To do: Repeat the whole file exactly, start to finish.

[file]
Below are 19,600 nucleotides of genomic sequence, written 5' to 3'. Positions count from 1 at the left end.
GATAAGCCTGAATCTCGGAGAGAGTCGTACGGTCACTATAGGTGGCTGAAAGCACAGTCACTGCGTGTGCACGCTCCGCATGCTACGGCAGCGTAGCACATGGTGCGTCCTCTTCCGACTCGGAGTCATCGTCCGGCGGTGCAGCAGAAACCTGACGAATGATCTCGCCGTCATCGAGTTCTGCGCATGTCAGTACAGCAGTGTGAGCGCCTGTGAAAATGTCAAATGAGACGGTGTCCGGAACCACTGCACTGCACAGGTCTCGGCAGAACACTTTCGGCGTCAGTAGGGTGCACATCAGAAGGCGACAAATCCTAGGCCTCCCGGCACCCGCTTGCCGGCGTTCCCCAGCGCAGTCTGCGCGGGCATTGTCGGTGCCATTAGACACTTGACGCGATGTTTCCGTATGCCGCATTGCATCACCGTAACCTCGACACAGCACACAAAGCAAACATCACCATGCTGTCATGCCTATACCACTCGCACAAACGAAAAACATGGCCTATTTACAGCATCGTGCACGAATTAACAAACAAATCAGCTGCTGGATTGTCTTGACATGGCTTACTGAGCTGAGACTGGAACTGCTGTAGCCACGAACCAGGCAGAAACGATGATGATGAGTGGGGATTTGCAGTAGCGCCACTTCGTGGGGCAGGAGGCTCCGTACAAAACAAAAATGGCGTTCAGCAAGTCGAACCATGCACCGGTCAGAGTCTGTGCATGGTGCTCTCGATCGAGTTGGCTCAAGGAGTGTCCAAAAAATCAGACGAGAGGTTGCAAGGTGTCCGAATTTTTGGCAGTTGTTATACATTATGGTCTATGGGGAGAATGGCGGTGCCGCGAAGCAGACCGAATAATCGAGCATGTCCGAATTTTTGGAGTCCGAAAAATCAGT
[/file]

Below are 19,600 nucleotides of genomic sequence, written 5' to 3'. Positions count from 1 at the left end.
GATAAGCCTGAATCTCGGAGAGAGTCGTACGGTCACTATAGGTGGCTGAAAGCACAGTCACTGCGTGTGCACGCTCCGCATGCTACGGCAGCGTAGCACATGGTGCGTCCTCTTCCGACTCGGAGTCATCGTCCGGCGGTGCAGCAGAAACCTGACGAATGATCTCGCCGTCATCGAGTTCTGCGCATGTCAGTACAGCAGTGTGAGCGCCTGTGAAAATGTCAAATGAGACGGTGTCCGGAACCACTGCACTGCACAGGTCTCGGCAGAACACTTTCGGCGTCAGTAGGGTGCACATCAGAAGGCGACAAATCCTAGGCCTCCCGGCACCCGCTTGCCGGCGTTCCCCAGCGCAGTCTGCGCGGGCATTGTCGGTGCCATTAGACACTTGACGCGATGTTTCCGTATGCCGCATTGCATCACCGTAACCTCGACACAGCACACAAAGCAAACATCACCATGCTGTCATGCCTATACCACTCGCACAAACGAAAAACATGGCCTATTTACAGCATCGTGCACGAATTAACAAACAAATCAGCTGCTGGATTGTCTTGACATGGCTTACTGAGCTGAGACTGGAACTGCTGTAGCCACGAACCAGGCAGAAACGATGATGATGAGTGGGGATTTGCAGTAGCGCCACTTCGTGGGGCAGGAGGCTCCGTACAAAACAAAAATGGCGTTCAGCAAGTCGAACCATGCACCGGTCAGAGTCTGTGCATGGTGCTCTCGATCGAGTTGGCTCAAGGAGTGTCCAAAAAATCAGACGAGAGGTTGCAAGGTGTCCGAATTTTTGGCAGTTGTTATACATTATGGTCTATGGGGAGAATGGCGGTGCCGCGAAGCAGACCGAATAATCGAGCATGTCCGAATTTTTGGAGTCCGAAAAATCAGT